• the relationship of the initiative to the existing electrical system

The variety of cbe initiatives

The Variety of CBE Initiatives

  • objectives, i.e., technology-based programs such as wind, solar, biomass; energy-efficiency programs; educational programming; energy-efficiency or weatherization programs; community development

  • institutional options, i.e., volunteer-based, local utility, IOU-run, local government, NGOs or LLC

  • governance and the nature of citizen participation

  • ownership (which may or may not be the same as the institutional option)

  • scale and purpose, i.e., utility-scale, district-based, individual buildings, net-metered

  • geographic location (i.e., rural, small-town or urban center

Content analysis


  • examination of rhetoric and language to understand

    values, beliefs and core ideas animating each initiative

  • review of content that is internally generated and

    externally directed, i.e., newsletters, pamphlets, material

    on the website, speeches

  • review of content that is externally generated and

    externally directed, i.e., local print media coverage

Participant questionnaire


  • the relationship among stakeholder roles

  • the understanding that participants have about basic terms such as distributed generation, renewable energy, community, etc.

  • their understanding of the initiative and its effectiveness

  • personal priorities

  • why participants might join, remain with, or exit an initiative

Community based energy and the revitalization of civic culture

MINNESOTA: Land of 10,000 Lakes





Certs clean energy resource teams

CERTs: Clean Energy Resource Teams

  • a collaborative of the Minnesota Department of Commerce, the University of Minnesota’s Regional Sustainable Development Partnerships program, Rural Minnesota Energy Task Force, the Metro County Energy Task Force, and the Minnesota Project

  • teams include many stakeholders including farmers and other landowners, industry and utility reps, colleges, universities and local governments

  • the outcome of the project will be a strategic vision and a renewable and energy conservation energy plan for each region, reflecting a mix of energy sources, including biomass, wind, solar, and hydrogen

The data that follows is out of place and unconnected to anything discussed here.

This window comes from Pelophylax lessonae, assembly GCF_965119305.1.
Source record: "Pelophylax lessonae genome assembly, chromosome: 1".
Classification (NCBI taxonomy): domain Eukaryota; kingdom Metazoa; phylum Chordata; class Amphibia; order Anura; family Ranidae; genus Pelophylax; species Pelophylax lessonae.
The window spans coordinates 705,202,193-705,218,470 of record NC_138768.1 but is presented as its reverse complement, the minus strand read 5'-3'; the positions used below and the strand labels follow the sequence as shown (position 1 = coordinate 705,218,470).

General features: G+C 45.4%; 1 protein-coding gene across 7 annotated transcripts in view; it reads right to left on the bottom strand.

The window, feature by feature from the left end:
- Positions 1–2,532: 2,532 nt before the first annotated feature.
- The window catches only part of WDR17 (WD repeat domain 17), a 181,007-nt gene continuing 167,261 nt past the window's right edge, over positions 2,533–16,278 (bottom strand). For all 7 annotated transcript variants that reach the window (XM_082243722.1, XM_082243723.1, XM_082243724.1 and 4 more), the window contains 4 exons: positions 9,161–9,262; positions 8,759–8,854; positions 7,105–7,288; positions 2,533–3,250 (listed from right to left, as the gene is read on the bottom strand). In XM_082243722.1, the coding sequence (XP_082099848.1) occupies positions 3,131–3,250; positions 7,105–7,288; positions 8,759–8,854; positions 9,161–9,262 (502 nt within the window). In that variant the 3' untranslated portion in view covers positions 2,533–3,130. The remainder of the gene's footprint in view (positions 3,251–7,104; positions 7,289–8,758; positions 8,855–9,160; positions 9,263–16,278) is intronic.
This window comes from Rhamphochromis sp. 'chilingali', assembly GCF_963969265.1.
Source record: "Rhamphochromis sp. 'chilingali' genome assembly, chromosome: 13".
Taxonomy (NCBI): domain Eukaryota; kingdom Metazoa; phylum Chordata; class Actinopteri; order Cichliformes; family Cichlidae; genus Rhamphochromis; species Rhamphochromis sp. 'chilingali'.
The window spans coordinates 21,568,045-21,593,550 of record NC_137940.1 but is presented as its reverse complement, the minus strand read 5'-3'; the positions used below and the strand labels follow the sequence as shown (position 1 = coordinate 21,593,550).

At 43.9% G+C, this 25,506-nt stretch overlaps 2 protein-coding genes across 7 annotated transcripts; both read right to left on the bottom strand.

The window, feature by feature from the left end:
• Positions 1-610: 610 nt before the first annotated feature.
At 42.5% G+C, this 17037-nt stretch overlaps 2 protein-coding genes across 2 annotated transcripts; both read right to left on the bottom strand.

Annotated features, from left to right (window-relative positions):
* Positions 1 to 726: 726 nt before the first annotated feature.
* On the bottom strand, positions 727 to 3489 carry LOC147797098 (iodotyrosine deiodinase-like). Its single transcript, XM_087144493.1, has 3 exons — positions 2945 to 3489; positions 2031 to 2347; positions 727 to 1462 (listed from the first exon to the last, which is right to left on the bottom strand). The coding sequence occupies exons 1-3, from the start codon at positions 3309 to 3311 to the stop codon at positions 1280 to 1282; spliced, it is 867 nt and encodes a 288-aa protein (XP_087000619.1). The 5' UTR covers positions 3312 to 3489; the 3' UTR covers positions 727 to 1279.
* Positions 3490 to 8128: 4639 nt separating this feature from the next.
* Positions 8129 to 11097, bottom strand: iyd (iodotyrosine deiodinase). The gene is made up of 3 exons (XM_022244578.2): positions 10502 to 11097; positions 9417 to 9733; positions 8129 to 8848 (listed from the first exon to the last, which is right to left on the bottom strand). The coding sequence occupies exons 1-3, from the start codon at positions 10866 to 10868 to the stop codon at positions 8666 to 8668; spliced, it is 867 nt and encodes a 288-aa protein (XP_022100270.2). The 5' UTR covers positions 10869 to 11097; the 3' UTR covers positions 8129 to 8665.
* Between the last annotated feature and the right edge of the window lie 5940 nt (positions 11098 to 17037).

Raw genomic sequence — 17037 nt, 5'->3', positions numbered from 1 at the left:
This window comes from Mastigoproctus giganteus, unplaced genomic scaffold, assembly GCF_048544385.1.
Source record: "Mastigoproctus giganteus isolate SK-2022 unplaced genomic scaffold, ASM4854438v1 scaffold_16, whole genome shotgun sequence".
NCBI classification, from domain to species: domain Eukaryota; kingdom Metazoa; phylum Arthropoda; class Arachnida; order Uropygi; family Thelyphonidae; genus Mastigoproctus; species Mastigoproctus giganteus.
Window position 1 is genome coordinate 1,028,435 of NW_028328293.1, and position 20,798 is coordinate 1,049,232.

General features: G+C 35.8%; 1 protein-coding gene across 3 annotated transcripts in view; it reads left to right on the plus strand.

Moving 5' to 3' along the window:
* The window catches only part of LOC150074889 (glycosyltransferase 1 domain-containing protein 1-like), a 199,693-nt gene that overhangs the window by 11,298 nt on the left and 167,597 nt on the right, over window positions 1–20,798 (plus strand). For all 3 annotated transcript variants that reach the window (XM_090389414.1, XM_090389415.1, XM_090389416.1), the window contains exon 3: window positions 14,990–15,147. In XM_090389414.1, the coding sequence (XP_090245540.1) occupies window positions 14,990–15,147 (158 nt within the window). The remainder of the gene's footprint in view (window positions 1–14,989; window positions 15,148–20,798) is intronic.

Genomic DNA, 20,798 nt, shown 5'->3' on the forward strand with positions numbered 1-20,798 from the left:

• participant surveys particularly useful in this case

Community based energy and the revitalization of civic culture


Community based energy and the revitalization of civic culture

  • initaitive started with a “letter to the editor” in local newspaper

  • strategic plan states that the organization is guided by the values of environment, community, and social justice

  • clear emphasis on community participation

  • hosted a community wind conference to provide residents of |Northfield technical information

  • emphasis on process andtechnological shift to renewable sources of energy

  • has created an LLC to provide economic benefits to local family and for grid sales

Community based energy and the revitalization of civic culture

  • located in a large metropolitan area

  • community is a low-income, minority population

  • a cooperative whose professional staff:

  • -- delivers energy-efficiency services

  • -- is developing a waste wood-fired CHP facility

  • -- proposing a rooftop solar program for peak- shaving purposes

Other cbe projects

Other CBE Projects

  • Clean Energy Now (CEN)

  • Midway Biomass Combined Heat and Power Project

  • Moorhead Public Service’s Capture the Wind

  • farmer-owned wind LLC projects: MINWIND I and II,

    Community Wind North and Community Wind South, and

    the TRIMONT project

  • City of Bovey

Why theory matters

Why Theory Matters

  • how citizens are brought into the process

  • the kind of work that is required of them

  • the incentives they are given to remain

  • the reasons for their loyalty and or exit